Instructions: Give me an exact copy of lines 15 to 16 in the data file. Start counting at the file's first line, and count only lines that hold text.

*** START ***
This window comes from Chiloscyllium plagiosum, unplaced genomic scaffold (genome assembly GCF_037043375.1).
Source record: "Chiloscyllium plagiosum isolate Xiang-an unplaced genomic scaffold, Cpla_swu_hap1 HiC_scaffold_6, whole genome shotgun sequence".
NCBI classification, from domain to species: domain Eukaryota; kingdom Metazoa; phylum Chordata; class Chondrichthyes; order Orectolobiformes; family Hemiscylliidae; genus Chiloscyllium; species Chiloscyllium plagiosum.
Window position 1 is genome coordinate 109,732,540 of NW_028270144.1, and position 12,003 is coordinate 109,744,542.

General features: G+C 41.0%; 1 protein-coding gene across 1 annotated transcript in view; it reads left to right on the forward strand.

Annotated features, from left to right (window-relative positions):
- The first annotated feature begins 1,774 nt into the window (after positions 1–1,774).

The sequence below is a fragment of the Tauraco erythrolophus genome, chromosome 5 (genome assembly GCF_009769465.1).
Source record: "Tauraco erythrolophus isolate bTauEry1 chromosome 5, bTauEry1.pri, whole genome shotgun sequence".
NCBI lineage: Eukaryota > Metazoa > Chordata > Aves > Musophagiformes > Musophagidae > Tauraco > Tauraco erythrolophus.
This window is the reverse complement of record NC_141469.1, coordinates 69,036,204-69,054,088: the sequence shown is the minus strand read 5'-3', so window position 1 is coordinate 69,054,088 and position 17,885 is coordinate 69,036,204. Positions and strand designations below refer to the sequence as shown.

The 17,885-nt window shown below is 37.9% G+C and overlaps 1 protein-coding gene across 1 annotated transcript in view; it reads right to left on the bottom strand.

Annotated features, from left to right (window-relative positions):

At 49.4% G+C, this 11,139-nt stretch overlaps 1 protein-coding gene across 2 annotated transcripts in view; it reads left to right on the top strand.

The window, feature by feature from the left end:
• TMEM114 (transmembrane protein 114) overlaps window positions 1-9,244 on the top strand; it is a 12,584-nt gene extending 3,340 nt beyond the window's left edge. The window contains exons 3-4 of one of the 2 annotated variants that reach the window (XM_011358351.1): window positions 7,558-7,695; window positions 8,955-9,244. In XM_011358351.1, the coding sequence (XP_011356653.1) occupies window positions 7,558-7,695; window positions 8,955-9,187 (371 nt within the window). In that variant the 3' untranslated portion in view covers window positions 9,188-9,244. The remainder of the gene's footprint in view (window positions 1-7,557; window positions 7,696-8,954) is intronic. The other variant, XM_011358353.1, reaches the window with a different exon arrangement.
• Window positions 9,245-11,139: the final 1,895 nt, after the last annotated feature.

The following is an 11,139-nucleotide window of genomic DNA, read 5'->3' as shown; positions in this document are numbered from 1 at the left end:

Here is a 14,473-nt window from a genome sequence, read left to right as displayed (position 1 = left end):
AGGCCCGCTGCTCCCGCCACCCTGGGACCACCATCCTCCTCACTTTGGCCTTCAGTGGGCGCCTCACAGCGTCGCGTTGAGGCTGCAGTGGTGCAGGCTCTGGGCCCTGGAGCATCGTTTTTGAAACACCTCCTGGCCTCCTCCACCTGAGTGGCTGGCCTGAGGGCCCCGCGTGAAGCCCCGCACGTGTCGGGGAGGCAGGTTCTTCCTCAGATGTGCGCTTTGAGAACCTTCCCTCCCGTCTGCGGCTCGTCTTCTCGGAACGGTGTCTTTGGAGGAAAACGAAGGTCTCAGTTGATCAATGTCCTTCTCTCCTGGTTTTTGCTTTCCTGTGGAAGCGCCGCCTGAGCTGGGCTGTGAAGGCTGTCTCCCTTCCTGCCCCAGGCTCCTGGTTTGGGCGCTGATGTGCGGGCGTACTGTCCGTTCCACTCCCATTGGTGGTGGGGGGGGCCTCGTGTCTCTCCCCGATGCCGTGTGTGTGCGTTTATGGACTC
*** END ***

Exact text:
The window, feature by feature from the left end:
• TMEM114 (transmembrane protein 114) overlaps window positions 1-9,244 on the top strand; it is a 12,584-nt gene extending 3,340 nt beyond the window's left edge. The window contains exons 3-4 of one of the 2 annotated variants that reach the window (XM_011358351.1): window positions 7,558-7,695; window positions 8,955-9,244. In XM_011358351.1, the coding sequence (XP_011356653.1) occupies window positions 7,558-7,695; window positions 8,955-9,187 (371 nt within the window). In that variant the 3' untranslated portion in view covers window positions 9,188-9,244. The remainder of the gene's footprint in view (window positions 1-7,557; window positions 7,696-8,954) is intronic. The other variant, XM_011358353.1, reaches the window with a different exon arrangement.